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Summing Up the Trade Deadline

August 5, 2011

After writing 17 posts over the past five days, I can now say we’ve covered each trade that was completed leading up to and at the MLB July trade deadline. So, it seems appropriate to sum everything up in one final post to end the week.

1. Houston will ultimately end up firing GM Ed Wade once the new ownership group officially takes control.

As I briefly mentioned a few days ago when discussing the trades of Hunter Pence and Michael Bourn, the motives of Wade heading into the trading deadline were a little unpredictable. It would come as no surprise that he’d listen to offers on the cost effective veterans but whether or not he’d accept offers on the team’s cornerstone players remained to be seen. Yet, as the deadline came and went, the only substantial moves we saw the team make were to unload two thirds of the starting outfield and quite possibly the two most popular players on the roster.

Perhaps more notable, however, is the lack of any near-ready MLB talent aside from Jordan Schafer – who has largely disappointed since making his debut in 2009. The two best prospects in the deals both came from Philadelphia in Jonathan Singleton and Jarred Cosart. Both are just 19 and haven’t reached Double-A yet so we won’t know how they ultimately affect our outlook on the trade for a few years.

The Astros have been the worst team in all of Major League Baseball in 2011 and have one of the worst farm systems as well. They needed to restock but needed to do so with talent that could be ready in the next year or two. They failed to do so. And failed to get one of Atlanta’s gluttony of pitching prospects in the deal when Bourn was a perfect fit for a near-desperate team. Remember, that trade wasn’t until just hours before the deadline. After Pence, Carlos Beltran, and Colby Rasmus had already been traded.

2. Good for the Mets.

New York Mets GM Sandy Alderson had a number of players he could have dealt but chose in the end to keep most of them. But, he took advantage of the market and made two trades that are good for the team.

First, he not only rid the Mets of Francisco Rodriguez but actually will receive something in return once the identities are revealed on the two PTBNL the Brewers agreed to give up. Of course, Alderson didn’t know that Rodriguez would so easily renegotiate the option that lurked over any team that acquired him but he still did well to move the closer for something.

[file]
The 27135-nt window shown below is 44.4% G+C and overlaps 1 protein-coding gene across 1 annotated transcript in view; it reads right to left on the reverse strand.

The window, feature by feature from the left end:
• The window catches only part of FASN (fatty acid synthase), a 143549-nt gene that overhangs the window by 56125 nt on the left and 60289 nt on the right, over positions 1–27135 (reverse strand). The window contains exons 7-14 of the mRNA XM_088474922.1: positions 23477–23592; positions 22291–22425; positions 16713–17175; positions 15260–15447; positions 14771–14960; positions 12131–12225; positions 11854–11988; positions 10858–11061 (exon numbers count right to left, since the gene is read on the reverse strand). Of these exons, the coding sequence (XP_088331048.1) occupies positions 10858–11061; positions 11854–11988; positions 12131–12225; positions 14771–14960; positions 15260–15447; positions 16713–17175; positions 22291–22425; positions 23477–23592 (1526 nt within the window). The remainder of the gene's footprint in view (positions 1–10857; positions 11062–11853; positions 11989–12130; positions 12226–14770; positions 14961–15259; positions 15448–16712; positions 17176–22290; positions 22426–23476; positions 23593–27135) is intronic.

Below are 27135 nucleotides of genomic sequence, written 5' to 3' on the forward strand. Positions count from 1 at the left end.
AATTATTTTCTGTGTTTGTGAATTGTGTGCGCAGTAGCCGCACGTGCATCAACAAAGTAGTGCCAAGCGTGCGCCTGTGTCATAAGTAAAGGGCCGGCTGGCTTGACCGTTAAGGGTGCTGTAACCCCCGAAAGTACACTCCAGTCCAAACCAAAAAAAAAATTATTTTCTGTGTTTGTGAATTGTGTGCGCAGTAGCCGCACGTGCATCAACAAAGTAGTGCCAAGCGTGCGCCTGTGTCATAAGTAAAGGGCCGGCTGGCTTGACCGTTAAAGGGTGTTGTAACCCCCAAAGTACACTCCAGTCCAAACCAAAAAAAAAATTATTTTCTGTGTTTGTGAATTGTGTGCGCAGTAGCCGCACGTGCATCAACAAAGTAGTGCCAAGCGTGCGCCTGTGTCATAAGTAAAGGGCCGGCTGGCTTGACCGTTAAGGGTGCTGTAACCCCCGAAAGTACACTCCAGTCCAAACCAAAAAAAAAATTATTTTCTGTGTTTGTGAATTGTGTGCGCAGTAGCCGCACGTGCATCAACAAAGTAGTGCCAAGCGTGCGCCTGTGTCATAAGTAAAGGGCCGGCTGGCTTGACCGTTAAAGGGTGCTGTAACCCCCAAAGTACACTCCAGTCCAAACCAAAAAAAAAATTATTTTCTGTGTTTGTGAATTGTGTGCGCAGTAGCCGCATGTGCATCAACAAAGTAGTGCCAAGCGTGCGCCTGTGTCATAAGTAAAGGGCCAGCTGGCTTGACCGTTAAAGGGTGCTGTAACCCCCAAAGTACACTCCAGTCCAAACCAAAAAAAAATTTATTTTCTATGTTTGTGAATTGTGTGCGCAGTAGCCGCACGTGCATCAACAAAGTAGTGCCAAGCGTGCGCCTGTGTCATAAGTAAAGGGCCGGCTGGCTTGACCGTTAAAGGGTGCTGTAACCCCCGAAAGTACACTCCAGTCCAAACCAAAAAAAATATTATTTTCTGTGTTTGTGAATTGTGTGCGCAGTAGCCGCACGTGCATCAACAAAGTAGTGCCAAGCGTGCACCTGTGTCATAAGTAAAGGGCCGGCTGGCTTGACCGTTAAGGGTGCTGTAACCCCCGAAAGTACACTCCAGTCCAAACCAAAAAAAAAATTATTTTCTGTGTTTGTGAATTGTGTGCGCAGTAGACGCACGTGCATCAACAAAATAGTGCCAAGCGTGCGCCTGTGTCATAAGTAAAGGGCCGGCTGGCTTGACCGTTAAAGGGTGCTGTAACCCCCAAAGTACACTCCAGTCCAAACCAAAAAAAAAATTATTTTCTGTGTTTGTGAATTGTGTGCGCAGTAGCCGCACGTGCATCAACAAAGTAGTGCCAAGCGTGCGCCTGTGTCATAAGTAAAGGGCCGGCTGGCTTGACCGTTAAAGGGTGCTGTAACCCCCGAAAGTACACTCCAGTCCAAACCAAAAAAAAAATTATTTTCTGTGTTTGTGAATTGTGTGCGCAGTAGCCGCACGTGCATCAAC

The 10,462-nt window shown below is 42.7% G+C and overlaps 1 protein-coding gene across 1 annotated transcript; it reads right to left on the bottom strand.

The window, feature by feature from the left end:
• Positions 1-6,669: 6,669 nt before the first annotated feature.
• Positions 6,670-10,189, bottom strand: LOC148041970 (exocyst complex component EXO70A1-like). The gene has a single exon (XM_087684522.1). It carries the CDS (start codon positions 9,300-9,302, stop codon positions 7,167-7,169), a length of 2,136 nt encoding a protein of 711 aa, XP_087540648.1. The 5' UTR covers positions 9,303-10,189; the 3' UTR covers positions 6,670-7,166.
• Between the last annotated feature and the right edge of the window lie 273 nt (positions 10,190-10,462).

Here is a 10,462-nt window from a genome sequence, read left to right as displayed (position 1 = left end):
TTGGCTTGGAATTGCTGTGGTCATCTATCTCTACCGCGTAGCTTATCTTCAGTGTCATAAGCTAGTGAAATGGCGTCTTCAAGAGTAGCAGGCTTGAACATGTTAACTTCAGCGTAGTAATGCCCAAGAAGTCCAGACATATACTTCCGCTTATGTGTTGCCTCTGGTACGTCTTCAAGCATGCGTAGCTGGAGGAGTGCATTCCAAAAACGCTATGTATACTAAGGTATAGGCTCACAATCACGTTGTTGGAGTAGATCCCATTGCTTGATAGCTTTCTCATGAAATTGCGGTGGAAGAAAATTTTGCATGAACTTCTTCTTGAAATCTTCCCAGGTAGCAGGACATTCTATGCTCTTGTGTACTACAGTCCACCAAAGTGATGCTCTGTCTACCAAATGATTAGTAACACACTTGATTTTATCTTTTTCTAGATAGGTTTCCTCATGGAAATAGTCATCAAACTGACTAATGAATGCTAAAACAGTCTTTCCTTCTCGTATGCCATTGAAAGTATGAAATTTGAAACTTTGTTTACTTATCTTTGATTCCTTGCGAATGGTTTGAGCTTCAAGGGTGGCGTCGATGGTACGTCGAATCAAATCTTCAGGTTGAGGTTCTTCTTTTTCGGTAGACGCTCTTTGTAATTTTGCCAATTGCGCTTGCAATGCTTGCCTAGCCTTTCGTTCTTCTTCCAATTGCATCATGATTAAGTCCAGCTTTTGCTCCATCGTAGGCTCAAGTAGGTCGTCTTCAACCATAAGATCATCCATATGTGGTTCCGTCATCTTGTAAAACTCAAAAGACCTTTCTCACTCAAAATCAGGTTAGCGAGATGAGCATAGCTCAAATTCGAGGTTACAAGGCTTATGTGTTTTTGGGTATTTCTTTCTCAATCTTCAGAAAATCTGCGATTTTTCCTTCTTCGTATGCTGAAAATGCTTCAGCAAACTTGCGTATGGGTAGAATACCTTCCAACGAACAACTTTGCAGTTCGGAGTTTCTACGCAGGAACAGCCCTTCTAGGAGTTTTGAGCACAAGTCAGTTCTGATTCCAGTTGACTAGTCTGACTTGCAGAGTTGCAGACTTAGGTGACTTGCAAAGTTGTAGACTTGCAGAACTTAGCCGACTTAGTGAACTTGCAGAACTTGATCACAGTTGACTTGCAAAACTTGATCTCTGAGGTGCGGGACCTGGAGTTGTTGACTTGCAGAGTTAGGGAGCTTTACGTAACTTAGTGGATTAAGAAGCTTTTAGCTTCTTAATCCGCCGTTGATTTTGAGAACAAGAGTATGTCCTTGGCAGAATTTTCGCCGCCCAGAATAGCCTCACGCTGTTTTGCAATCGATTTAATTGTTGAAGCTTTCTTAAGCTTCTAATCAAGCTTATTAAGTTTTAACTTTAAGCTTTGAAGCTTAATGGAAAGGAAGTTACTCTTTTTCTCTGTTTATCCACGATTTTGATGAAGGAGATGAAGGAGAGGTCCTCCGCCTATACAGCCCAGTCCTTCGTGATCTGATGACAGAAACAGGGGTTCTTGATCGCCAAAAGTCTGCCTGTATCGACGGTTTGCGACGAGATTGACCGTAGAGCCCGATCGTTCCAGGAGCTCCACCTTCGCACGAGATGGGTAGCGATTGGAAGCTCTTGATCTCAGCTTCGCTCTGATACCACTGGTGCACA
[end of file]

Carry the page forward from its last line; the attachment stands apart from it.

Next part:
Then, in moving Beltran, he managed to acquire on the better pitching prospects in the minor leagues in Zack Wheeler. The Mets are far from being a fixed team but these two moves could be steps in the right direction.

3. Deadline Winners – Seattle, Philadelphia, Texas, St. Louis, Arizona, Toronto

4. Deadline Losers – Los Angeles Dodgers, Oakland, Houston

5. Kansas City did well in getting Yamaico Navarro for Mike Aviles but I’m surprised they didn’t get more for Wilson Betemit. Had they moved him earlier, perhaps in June, the return might have been stronger.

6. The Nationals acquisition of Jonny Gomes puzzles me. They were rumored to be searching for a center fielder who could hit near the top of the lineup. Gomes is the complete opposite of those things and seems redundant when looking at their roster.

7. The Blue Jays stole Rasmus from the Cardinals. I know, there’s some value in Marc Rzepcyznski and Edwin Jackson serves his purpose down the stretch but they sold low on Rasmus. Very low. The only significant piece the Jays surrendered was Zach Stewart and he didn’t even go to the Cardinals in the deal.

8. San Francisco paid big for Beltran. There are already too many outfielders on that team so something’s going to have to give.

9. I hope the Indians don’t regret acquiring Ubaldo Jimenez but I was surprised to see how much they were willing to give up for him. Alex White and Drew Pomeranz could give the Rockies a good pair to combine with Jhoulys Chacin atop that rotation in the coming years.

10. Speaking of giving up too much, why exactly did the Tigers surrender so many players for a completely overrated Doug Fister and David Pauley in a career year?

11. Philadelphia gave up much of what remained in their minor league system to get Pence but made a move that could get them back into the World Series.

12. Oakland missed a big opportunity by not making multiple trades. They could have acquired a few players that could help towards building next year’s team but instead chose to hold onto their players for now.

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